The incredible collectible pink flamingo is one of those type things that are either totally loved or completely ignored. Depends on human taste and objectivity. As many consider it art as others consider it junk.
The evolution of this as a decorative object dates back to the 1940’s a company called Union Products in a small Ma. Town called Leminster. They produced bit plastic animals for the front yard, but had not yet thought of the pink flamingo. Even those animals were, indeed, so tacky, they were huge sellers. A good analogy was like having the ugliest dog, so ugly it’s cute. People had to have them. They were all two dimensional like a cut-out board reindeer Christmas decoration is.
About a decade later, a serious art student who worked at Union named Don Featherstone was Although Don was a serious sculptor and classical art student, his first project was to redesign their popular duck and this time make it 3-dimensional The company figured it would be a bigger seller. The company was wrong and the 3d duck ended up in the local park. He had used a live duck as a model but still no real success.
He then figured people wanted color and something exotic. They came to mind but he could not find a live one for a model so he turned to National Geographic. Smart move. They had plenty of photos. Using clay, he built his prototype. then used to make a plaster cast. The plaster cast, in turn, was used to form the molds for the plastic. The original design called for detailed wooden legs, but they proved to be too costly and were replaced by the metal ones still seen today. While the exact date was never recorded, the first pink flamingo was created several years before 1960.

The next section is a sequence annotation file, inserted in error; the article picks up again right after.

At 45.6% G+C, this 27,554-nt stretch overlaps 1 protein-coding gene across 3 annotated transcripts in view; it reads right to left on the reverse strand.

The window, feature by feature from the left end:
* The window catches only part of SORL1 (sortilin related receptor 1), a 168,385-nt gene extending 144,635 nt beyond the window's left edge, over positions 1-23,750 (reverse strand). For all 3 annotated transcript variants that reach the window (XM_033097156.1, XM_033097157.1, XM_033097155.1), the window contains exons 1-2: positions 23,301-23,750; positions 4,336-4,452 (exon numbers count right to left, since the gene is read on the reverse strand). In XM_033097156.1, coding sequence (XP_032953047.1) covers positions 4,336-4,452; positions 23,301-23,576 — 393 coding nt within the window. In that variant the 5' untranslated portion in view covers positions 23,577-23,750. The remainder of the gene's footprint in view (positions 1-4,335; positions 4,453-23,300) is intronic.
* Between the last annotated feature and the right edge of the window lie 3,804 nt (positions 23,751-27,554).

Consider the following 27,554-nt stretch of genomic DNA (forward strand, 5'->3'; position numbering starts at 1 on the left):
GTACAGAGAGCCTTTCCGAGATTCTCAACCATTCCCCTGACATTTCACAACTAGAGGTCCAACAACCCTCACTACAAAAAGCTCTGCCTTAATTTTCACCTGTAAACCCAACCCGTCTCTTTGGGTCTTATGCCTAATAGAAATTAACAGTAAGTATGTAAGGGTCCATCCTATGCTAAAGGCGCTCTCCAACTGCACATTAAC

The late 1950’s just happened to be perfect timing for the flamingo. The American population was moving out of the city and behind white picket fence lawns, a perfect resting place for the big pink bird.
The late 1950’s fashion trends were bright, bold colors. Grays and blacks had been here forever and people were ready for a change. The plastic industry was thriving and now allowed for hot colors like bright green, vivid ruby, and, of course, hot flamingo pink. Pink refrigerators, washing machines, and of course who didn’t want a pink Caddie?
The love of the pink flamingo was short-lived due to timing. The 1960’s was a time of rebellion, especially against anything man-made, and the plastic flamingo was certainly not heaven-sent (though many serious collectors still consider it so). All the major department stores, (Sears being the biggest back then as this was way pre-Walmart) removed the items from lack of sales. Collectors went underground to flea markets and niche gift shops as they still do.
Many collectors are still very serious about them and go so far as to travel with them.
We all know that what is art to one person is garbage to the next. Bans have been placed on pink flamingos all over the country. As a result, Union Plastics was forced to introduce a blue flamingo to work inside the laws of city ordinances. But for every action to a reaction there is another action, eh? These towns then changed the laws to ban all plastic flamingos. Many refused to obey the ordinances and the laws have rarely been enforced in most of the communities.
Until this day, pink flamingo items are still some of the most sought after in the country, and the Internet is where the majority of the shopping is done, saving collectors large amounts of money from having to travel to find their beloved bird. Now they are available on everything from coffee mugs to boxer shorts to beer steins to clocks, all valuable and desirable collectibles (for those who love them that is).